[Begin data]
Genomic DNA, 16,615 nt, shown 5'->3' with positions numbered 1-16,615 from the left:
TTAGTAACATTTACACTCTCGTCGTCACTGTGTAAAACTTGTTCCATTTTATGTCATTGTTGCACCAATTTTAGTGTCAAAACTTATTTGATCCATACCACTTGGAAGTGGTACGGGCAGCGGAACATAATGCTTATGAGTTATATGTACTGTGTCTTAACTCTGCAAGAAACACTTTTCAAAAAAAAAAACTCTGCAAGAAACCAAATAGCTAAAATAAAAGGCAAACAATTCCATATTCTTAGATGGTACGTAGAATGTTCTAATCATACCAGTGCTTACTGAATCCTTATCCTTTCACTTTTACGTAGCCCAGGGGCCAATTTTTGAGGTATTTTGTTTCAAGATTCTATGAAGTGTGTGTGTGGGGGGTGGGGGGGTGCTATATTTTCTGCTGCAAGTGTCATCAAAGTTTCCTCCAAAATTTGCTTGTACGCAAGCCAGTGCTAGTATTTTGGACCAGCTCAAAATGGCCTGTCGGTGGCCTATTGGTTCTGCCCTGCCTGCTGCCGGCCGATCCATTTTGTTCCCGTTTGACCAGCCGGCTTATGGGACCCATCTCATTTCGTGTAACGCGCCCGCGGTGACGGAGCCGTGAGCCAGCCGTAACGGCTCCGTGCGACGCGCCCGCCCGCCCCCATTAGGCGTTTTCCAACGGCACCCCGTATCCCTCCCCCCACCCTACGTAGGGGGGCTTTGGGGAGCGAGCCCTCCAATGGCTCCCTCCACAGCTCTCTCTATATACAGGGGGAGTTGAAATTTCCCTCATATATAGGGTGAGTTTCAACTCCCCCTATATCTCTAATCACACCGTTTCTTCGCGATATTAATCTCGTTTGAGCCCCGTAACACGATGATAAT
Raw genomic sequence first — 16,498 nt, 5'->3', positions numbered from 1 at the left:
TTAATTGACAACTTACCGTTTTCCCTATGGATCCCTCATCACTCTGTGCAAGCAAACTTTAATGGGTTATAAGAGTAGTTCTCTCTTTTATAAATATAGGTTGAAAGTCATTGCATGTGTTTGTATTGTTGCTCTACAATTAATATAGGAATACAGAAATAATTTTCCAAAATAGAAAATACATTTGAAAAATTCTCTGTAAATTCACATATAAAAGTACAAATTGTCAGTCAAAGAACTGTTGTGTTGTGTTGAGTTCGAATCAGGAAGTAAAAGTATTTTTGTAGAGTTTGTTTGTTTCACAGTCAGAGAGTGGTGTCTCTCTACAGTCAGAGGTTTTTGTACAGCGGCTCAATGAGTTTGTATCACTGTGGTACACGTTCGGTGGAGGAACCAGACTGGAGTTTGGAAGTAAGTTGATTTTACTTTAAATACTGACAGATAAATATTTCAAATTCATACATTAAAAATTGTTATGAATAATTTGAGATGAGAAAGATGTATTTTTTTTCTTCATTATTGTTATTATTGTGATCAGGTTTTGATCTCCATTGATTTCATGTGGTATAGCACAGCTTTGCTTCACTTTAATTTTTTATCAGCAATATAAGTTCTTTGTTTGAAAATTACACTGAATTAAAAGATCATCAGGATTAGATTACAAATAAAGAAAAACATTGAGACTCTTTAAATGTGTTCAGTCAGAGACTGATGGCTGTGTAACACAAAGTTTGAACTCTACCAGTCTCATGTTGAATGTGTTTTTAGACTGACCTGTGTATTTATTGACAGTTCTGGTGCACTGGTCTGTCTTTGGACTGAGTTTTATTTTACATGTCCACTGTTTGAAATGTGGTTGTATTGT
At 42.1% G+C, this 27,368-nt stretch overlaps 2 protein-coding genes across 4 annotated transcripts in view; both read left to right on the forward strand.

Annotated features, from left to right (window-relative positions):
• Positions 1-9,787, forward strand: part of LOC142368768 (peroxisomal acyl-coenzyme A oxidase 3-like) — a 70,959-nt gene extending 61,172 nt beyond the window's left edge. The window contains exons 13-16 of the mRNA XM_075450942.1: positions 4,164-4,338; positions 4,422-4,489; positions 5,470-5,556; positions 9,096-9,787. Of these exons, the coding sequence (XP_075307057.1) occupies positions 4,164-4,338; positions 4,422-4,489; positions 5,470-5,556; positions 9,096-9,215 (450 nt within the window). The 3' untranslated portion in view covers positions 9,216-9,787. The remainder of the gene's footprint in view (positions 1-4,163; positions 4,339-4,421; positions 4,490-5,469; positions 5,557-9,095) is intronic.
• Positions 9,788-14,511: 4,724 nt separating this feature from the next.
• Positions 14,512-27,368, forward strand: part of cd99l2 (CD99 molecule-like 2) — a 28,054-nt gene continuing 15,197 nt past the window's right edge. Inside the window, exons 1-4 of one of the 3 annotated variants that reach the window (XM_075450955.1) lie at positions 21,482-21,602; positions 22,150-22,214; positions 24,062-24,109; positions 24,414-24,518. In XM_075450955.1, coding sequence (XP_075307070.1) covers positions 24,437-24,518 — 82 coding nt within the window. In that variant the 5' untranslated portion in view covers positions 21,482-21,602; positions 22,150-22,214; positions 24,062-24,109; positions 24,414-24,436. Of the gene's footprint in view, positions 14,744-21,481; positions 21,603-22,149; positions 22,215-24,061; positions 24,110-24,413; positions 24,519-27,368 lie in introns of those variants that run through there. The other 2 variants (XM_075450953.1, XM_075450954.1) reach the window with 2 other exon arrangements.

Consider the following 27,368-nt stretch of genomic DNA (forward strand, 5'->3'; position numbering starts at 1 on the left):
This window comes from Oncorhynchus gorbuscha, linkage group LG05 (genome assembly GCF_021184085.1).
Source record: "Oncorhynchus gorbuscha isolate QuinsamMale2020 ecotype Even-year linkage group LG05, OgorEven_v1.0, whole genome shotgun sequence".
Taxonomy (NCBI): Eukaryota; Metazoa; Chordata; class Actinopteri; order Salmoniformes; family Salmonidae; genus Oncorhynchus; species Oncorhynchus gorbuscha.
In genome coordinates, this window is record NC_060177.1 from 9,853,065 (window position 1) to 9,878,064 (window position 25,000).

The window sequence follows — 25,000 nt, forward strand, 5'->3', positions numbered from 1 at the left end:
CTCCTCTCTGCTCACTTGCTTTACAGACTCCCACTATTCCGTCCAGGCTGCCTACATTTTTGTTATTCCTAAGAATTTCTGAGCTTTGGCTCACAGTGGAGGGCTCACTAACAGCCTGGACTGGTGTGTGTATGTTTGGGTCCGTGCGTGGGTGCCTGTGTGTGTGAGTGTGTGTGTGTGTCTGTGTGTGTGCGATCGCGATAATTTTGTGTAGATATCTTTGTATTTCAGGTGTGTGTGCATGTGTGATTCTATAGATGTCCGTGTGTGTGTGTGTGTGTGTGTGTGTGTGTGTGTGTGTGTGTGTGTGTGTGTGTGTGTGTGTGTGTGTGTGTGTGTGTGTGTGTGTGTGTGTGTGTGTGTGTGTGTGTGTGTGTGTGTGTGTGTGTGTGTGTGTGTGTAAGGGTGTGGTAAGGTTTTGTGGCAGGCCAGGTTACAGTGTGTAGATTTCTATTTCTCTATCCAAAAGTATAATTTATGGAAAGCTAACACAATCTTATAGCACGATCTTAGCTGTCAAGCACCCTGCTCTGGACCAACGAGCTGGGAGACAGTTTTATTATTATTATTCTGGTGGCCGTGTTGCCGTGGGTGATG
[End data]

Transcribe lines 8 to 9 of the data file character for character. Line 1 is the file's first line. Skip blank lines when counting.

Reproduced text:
• Positions 9,788-14,511: 4,724 nt separating this feature from the next.
• Positions 14,512-27,368, forward strand: part of cd99l2 (CD99 molecule-like 2) — a 28,054-nt gene continuing 15,197 nt past the window's right edge. Inside the window, exons 1-4 of one of the 3 annotated variants that reach the window (XM_075450955.1) lie at positions 21,482-21,602; positions 22,150-22,214; positions 24,062-24,109; positions 24,414-24,518. In XM_075450955.1, coding sequence (XP_075307070.1) covers positions 24,437-24,518 — 82 coding nt within the window. In that variant the 5' untranslated portion in view covers positions 21,482-21,602; positions 22,150-22,214; positions 24,062-24,109; positions 24,414-24,436. Of the gene's footprint in view, positions 14,744-21,481; positions 21,603-22,149; positions 22,215-24,061; positions 24,110-24,413; positions 24,519-27,368 lie in introns of those variants that run through there. The other 2 variants (XM_075450953.1, XM_075450954.1) reach the window with 2 other exon arrangements.